My tests were simple.  I went out in the dark of night, along with my reference flashlight, the outstanding $140 Pelican 7060, the official LAPD flashlight. The 7060 is rated at a value of 130 Lumens of light output, more than enough for the overwhelming majority of users.  The numbers do not do it justice. The 7060 is just superb.  It packs a 4.3-Watt wallop from it single LED.


Down a street NO additional light

Down a street lit by QuadLite Turbo – Note beam center

Down a street lit by Pelican 7060 – Note the tighter, more concentrated beam

Now, on to Mike’s QuadLite Turbo. This is a beastly 1,000 Lumen flamethrower unlike anything on the market about which I am aware.  Yikes, it is so very bright!  NEVER, EVER shine it in any living thing’s eyes. NEVER. Built-in shock-and-awe. That’s what it has.

From about 20 yards – QuadLite Turbo – Note the floodlight effect

From about 20 yards – Pelican 7060 – Note tight pattern and less surrounding light than with QuadLite Turbo

The Pelican is well mannered, yet very powerful and small, with a nice tight beam all the way out as well as a lit “corona” out about 12-feet from the central beam in normal near-field lighting.  On the other hand, the InReTECH QuadLite Turbo floods the area, near and pretty far out with daylight lighting from its four Luxeon K2 LEDs, each rated at 275 Lumens.  Not tested, though worthy of mention is Mike’s “standard” QuadLite conversion, which uses four 160 Lumen LEDs.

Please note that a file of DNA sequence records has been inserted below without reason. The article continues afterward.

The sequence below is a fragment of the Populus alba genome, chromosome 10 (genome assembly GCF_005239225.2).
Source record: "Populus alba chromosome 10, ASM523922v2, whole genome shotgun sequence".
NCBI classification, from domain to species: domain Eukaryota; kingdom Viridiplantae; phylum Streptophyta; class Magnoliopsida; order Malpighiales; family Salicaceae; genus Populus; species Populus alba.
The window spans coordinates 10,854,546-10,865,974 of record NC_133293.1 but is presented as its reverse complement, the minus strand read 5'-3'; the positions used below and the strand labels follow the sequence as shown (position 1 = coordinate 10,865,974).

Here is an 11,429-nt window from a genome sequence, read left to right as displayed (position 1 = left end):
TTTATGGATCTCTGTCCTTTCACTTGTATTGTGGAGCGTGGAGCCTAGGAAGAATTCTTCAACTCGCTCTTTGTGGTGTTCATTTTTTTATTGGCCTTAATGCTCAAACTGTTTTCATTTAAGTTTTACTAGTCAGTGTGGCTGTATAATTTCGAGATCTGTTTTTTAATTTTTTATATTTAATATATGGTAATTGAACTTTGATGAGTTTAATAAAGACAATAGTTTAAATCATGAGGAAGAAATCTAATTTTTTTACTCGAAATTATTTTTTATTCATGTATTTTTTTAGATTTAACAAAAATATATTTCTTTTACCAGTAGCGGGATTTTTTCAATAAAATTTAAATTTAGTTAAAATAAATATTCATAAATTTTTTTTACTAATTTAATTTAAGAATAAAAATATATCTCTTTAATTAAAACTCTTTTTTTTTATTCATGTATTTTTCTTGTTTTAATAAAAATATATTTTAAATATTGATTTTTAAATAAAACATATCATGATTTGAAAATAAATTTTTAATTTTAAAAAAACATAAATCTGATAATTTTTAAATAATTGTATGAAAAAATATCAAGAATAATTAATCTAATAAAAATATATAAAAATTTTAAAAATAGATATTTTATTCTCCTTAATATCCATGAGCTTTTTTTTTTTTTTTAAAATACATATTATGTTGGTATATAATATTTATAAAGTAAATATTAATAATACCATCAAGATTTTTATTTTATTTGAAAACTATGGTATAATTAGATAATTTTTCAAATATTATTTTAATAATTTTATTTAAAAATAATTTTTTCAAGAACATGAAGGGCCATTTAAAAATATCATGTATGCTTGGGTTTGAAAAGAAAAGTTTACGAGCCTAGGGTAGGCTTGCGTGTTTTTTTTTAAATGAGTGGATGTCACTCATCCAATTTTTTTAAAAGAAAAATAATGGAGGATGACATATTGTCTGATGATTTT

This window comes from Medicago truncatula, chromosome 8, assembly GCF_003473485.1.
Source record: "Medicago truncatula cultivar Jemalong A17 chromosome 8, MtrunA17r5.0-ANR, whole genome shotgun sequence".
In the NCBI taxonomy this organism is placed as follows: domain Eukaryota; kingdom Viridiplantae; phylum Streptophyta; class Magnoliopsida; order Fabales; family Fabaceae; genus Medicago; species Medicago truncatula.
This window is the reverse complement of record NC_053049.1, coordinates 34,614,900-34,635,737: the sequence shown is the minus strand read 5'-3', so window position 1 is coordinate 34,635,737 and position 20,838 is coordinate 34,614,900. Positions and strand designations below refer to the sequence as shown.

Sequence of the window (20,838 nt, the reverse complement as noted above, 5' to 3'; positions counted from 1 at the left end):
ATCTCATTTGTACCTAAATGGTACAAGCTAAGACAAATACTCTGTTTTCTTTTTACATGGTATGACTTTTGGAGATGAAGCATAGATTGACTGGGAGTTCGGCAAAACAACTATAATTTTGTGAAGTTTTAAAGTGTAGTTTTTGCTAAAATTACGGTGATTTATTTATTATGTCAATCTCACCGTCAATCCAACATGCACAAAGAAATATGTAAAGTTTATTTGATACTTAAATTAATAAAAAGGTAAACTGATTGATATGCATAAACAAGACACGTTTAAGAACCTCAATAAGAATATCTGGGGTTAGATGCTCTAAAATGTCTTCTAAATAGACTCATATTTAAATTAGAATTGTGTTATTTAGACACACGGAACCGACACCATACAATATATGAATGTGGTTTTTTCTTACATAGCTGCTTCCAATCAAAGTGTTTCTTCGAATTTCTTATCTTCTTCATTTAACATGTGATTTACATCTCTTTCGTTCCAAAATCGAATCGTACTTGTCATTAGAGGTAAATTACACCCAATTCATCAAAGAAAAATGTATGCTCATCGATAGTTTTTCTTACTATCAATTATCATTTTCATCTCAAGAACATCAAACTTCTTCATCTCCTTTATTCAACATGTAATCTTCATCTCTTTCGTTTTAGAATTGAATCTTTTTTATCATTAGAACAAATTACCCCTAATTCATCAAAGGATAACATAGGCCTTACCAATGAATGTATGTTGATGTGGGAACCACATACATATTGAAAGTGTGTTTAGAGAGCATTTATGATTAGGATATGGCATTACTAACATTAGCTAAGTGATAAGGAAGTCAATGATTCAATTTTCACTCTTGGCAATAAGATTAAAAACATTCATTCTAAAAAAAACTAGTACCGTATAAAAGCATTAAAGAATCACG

I think of the QuadLite Turbo as a flamethrower floodlight for extreme near field lighting out to maybe 50 yards and the Pelican 7060 as more universal, capable of sending a powerful, tight beam over great distances.  I know in my tests I could shine the Pelican more than 250 yards away to a hillside and see the reflections from the eyes of yipping coyotes.

QuadLite Turbo could not do that. Ah, but the QuadLite Turbo is just such a beast of a light.  Take it camping or to the beach for unsurpassed lighting.  Or for that night watchman to provide daylight-like lighting for patrol as well as for the shock value if an intruder is spotted.

I did not have the sample long enough to get a sense of useful battery life. Mike indicated it produces “usable light” for five to seven days in continuous use.  That’s impressive!

To say that the new QuadLite Turbo is an attention getter would be a gross understatement.  It is the most powerful handheld flashlight (conversion) I’ve ever seen and just may be the most powerful of its type available today.

The QuadLite Turbo has the advantage of being a retrofit to an existing familiar and popular flashlight.  Many consumers already own a four D-cell Maglite.  Purchasing one new is only about $25.  The conversion is easy.

Admittedly, my lousy photos do not do justice to either light cited.  You’ll have to take my word on this. If you get the InReTECH QuadLite Turbo, it will not disappoint.

The InReTECH QuadLite Turbo conversion kit is priced at $150, direct from InReTECH.  A ton of light for anyone in need or for a high-tech flashlight nut like your writer.